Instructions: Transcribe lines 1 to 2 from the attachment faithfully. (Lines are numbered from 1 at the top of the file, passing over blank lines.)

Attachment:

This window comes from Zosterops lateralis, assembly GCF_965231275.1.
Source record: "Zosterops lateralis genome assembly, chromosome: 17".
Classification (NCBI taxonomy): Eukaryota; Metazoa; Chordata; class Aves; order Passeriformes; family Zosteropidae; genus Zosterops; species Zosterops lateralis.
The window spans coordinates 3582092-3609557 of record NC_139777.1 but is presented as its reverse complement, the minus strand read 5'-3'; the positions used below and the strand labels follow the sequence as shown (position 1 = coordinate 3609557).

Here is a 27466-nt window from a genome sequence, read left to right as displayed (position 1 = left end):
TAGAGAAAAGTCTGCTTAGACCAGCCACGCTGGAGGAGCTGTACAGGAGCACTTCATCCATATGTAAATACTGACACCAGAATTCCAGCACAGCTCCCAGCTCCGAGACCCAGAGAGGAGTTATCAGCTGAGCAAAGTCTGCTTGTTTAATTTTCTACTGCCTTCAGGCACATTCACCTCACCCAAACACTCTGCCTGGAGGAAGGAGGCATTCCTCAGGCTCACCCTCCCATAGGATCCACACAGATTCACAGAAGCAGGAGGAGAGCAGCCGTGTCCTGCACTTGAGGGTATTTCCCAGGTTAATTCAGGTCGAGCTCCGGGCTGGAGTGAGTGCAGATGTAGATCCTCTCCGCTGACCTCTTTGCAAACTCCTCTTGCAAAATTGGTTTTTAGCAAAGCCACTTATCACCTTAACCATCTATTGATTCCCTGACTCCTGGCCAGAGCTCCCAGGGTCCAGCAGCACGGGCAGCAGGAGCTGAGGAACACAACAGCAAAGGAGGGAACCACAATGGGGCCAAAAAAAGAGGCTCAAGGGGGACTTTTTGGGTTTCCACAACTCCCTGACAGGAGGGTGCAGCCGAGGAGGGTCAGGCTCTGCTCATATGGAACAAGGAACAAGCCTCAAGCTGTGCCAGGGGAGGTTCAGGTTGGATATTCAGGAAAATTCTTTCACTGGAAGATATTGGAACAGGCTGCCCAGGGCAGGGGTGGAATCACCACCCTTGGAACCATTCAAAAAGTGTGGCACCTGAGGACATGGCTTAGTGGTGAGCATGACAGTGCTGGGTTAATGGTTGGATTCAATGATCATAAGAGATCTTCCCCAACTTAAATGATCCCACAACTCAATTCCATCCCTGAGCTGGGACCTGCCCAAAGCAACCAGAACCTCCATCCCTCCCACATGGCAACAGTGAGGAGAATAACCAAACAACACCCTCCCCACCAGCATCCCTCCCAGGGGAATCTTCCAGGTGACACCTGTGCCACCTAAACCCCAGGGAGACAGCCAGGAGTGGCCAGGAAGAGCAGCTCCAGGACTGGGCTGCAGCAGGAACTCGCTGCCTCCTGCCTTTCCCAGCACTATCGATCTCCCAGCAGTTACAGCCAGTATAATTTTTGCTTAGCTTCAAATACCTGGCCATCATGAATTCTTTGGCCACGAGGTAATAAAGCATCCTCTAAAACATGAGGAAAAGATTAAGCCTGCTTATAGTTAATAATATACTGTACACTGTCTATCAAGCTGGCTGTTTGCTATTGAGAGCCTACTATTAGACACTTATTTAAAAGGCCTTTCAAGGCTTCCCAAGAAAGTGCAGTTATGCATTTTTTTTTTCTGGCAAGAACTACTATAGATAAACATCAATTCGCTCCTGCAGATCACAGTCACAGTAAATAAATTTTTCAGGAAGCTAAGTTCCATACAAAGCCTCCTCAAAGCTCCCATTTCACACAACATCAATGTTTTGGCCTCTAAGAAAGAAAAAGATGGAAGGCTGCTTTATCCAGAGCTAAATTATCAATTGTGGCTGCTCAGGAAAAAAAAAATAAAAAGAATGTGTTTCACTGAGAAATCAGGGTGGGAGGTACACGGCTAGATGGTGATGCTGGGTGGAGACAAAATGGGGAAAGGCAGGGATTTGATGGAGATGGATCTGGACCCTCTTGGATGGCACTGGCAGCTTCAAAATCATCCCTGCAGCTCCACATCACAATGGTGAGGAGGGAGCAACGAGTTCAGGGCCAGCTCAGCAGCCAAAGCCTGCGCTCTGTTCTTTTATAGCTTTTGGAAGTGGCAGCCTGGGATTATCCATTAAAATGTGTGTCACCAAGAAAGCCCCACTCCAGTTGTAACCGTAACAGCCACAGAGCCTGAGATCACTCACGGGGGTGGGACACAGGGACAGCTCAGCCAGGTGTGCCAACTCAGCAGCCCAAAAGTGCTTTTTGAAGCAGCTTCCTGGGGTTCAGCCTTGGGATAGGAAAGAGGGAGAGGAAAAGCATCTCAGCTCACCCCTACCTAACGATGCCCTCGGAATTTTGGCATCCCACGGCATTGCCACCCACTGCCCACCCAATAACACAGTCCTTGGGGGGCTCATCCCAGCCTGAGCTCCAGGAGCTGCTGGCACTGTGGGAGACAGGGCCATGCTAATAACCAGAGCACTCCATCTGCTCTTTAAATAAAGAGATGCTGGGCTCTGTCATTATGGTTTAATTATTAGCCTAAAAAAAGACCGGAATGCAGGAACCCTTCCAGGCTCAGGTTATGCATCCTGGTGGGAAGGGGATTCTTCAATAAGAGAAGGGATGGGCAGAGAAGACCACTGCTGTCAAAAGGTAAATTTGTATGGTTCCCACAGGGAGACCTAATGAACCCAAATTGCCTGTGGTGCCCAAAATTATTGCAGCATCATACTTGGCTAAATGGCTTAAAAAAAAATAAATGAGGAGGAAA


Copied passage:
This window comes from Zosterops lateralis, assembly GCF_965231275.1.
Source record: "Zosterops lateralis genome assembly, chromosome: 17".